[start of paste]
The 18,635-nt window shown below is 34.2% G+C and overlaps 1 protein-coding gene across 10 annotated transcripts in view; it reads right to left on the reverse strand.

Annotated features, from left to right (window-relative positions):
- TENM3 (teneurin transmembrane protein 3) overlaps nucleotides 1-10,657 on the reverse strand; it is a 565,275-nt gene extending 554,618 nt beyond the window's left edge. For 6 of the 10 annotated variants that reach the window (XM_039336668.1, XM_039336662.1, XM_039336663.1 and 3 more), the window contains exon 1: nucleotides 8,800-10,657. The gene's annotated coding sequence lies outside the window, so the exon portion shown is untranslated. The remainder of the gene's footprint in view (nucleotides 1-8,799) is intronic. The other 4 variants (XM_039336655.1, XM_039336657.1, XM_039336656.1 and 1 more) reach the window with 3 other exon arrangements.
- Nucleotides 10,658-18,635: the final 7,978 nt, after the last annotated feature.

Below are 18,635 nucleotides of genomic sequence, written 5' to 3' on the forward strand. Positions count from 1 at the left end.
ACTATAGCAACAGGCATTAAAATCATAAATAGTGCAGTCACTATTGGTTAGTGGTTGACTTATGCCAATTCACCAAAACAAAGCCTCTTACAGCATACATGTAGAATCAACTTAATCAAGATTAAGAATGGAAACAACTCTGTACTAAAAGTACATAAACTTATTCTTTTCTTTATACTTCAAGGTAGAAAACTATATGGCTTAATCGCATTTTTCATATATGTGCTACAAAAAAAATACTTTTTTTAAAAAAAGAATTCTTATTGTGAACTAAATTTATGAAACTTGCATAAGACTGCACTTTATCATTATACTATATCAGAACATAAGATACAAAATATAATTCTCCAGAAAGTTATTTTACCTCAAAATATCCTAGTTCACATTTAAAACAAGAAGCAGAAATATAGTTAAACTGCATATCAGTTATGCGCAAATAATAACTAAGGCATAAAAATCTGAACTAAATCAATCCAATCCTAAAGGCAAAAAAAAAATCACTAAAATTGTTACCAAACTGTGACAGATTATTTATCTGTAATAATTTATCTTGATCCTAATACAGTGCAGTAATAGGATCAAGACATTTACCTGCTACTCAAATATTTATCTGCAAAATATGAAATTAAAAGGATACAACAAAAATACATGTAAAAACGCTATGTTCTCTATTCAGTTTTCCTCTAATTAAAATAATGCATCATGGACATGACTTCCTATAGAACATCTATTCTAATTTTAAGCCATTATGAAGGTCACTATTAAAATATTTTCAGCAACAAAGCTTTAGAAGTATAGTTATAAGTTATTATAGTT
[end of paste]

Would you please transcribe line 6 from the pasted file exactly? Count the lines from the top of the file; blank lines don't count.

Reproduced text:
ACTATAGCAACAGGCATTAAAATCATAAATAGTGCAGTCACTATTGGTTAGTGGTTGACTTATGCCAATTCACCAAAACAAAGCCTCTTACAGCATACATGTAGAATCAACTTAATCAAGATTAAGAATGGAAACAACTCTGTACTAAAAGTACATAAACTTATTCTTTTCTTTATACTTCAAGGTAGAAAACTATATGGCTTAATCGCATTTTTCATATATGTGCTACAAAAAAAATACTTTTTTTAAAAAAAGAATTCTTATTGTGAACTAAATTTATGAAACTTGCATAAGACTGCACTTTATCATTATACTATATCAGAACATAAGATACAAAATATAATTCTCCAGAAAGTTATTTTACCTCAAAATATCCTAGTTCACATTTAAAACAAGAAGCAGAAATATAGTTAAACTGCATATCAGTTATGCGCAAATAATAACTAAGGCATAAAAATCTGAACTAAATCAATCCAATCCTAAAGGCAAAAAAAAAATCACTAAAATTGTTACCAAACTGTGACAGATTATTTATCTGTAATAATTTATCTTGATCCTAATACAGTGCAGTAATAGGATCAAGACATTTACCTGCTACTCAAATATTTATCTGCAAAATATGAAATTAAAAGGATACAACAAAAATACATGTAAAAACGCTATGTTCTCTATTCAGTTTTCCTCTAATTAAAATAATGCATCATGGACATGACTTCCTATAGAACATCTATTCTAATTTTAAGCCATTATGAAGGTCACTATTAAAATATTTTCAGCAACAAAGCTTTAGAAGTATAGTTATAAGTTATTATAGTT